How does culture affect international business in Japan?
Technological developments have meant that the global marketplace is more accessible than ever for SMEs as well as large, multinational corporations. This increase in globalisation has meant that cross-cultural teams are becoming more common in the workplace which in turn means that businesses need to understand cultural differences, particularly if they want to succeed at trading in foreign markets.
In our previous blog, we discussed how culture can affect many different aspects of a business such as communication, attitudes and etiquette. We discussed how culture can impact simple things such as terms of address, which should not be overlooked. By definition, culture is the ideas, customs, and social behaviour of a particular person or society, but how does culture affect international business in Japan? Below we are going to take a look at some Japanese customs which you will need to be aware of if you ever visit Japan on a business trip!
In Japan, people greet each other by bowing. A bow can vary from a small nod of the head to a bend at the waist. A deeper, longer bow indicates respect whilst a small nod with the head is more casual and informal. Bowing with your palms together at chest level is not customary in Japan. There are several situations in business where bowing may be required other than just for greeting purposes. Bowing can also be used when starting a class or meeting, whilst thanking or apologising to someone, to congratulate someone and when asking someone for a favour.
Whilst visiting Japan on business, you may spend time visiting bars and restaurants with colleagues or potential business partners. Therefore, it is important to note that tipping is not commonplace in Japan, and if you do, you will probably find the restaurant staff rushing to give back any money you’ve left behind. Instead, it is polite to say “gochisosama deshita” (thank you for the meal) when leaving.
Another thing that impacts business in Japan is that money is rarely passed directly from hand to hand. This means that when you purchase an item, you won’t hand money directly to the cashier. Instead, you’ll place your payment (whether cash or card) on a small tray provided. If change is due, your change will be placed here for you as well. This practice is prevalent in Japan, and you can expect to encounter this system frequently in hotels, restaurants and taxis.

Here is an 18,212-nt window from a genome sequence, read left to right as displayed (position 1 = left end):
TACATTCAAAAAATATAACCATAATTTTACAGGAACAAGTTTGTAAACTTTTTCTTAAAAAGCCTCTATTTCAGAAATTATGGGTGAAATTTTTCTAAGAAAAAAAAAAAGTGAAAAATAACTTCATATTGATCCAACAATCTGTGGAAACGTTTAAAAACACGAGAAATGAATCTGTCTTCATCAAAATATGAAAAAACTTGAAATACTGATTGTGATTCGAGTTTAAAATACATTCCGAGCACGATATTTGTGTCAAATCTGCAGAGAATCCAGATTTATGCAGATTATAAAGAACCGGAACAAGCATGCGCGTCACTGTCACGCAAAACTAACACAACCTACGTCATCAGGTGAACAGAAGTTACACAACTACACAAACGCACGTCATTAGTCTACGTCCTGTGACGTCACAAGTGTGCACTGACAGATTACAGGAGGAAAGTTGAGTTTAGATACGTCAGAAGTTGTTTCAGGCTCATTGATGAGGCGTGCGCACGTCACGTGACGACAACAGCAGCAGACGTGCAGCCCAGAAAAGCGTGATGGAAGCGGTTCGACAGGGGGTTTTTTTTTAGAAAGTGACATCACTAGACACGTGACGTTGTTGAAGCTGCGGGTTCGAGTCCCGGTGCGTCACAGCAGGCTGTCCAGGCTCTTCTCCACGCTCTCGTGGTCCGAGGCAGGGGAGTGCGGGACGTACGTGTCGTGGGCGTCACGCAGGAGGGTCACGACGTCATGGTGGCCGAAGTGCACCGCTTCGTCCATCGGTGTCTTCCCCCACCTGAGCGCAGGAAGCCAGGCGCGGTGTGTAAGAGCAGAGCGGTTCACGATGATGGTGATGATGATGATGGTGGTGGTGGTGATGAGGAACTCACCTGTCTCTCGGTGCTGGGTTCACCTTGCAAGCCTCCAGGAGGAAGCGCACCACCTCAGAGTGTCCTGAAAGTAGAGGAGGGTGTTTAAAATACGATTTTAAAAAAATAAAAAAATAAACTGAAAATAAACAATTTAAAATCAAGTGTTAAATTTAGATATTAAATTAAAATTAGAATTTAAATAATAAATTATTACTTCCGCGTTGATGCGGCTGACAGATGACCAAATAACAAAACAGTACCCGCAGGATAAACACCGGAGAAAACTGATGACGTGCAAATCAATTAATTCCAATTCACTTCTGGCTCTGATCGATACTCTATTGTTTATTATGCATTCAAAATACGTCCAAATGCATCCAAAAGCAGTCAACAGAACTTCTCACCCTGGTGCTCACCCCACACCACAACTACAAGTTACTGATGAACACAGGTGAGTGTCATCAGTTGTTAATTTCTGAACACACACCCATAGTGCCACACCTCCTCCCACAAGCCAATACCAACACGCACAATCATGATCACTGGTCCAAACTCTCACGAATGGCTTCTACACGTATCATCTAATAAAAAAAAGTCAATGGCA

The value of silence
Another cultural difference in Japan is that silence is often valued over excessive talking, especially in a business setting. In Japan, silence represents wisdom and emotional self-control which is different from countries like the UK where silence can be seen as a lack of confidence and hinder communication. Therefore, a more reserved and formal approach, especially at the beginning of a business relationship, is likely to be better received when doing business in Japan. To support this, the Japanese have many proverbs that signal the importance that they place on silence, for example, “The duck that quacks is the first to get shot.”
Although punctuality is viewed differently in some cultures, being on time in Japan is essential. If you experience delays on your journey, your Japanese counterpart would have expected you to anticipate this and account for them when planning your journey. The best advice is to always plan to arrive early. Don’t worry though, if you’re visiting Tokyo you won’t be short of something to do as Tokyo is one of the places in the world with the most restaurants and coffee shops per head than anywhere else in the world!
The hard sell doesn’t sell
A hard-sell approach will not succeed in Japan. Replace the confrontational approach that is commonly found in the UK and US with a more gentle, persuasive presentation that showcases the value of what you are proposing. Find points of agreement and then build on those but don’t push too hard on decisions about deadlines. Trying to speed up the decision-making process may appear to be disrespectful to the Japanese way of doing business. Be patient and try to see the long process as an opportunity to build trust in the business relationship.
Group Solidarity is of utmost importance in Japan. It’s widely known that Japanese culture is group-oriented as solidarity is valued greatly over individualism. Japanese culture believes there is strength in a group, as the famous Japanese saying implies: “A single arrow is easily broken, but not ten in a bundle.” This cultural mindset impacts certain behaviours in business such as how praise is received. Whilst in the UK individual praise and recognition is desired, the opposite is true in Japan. Singling out an individual in the group for special recognition, no matter how helpful they are, is likely to embarrass that individual. Always remember that the team concept is very important in Japan and strive to give credit to the entire group.
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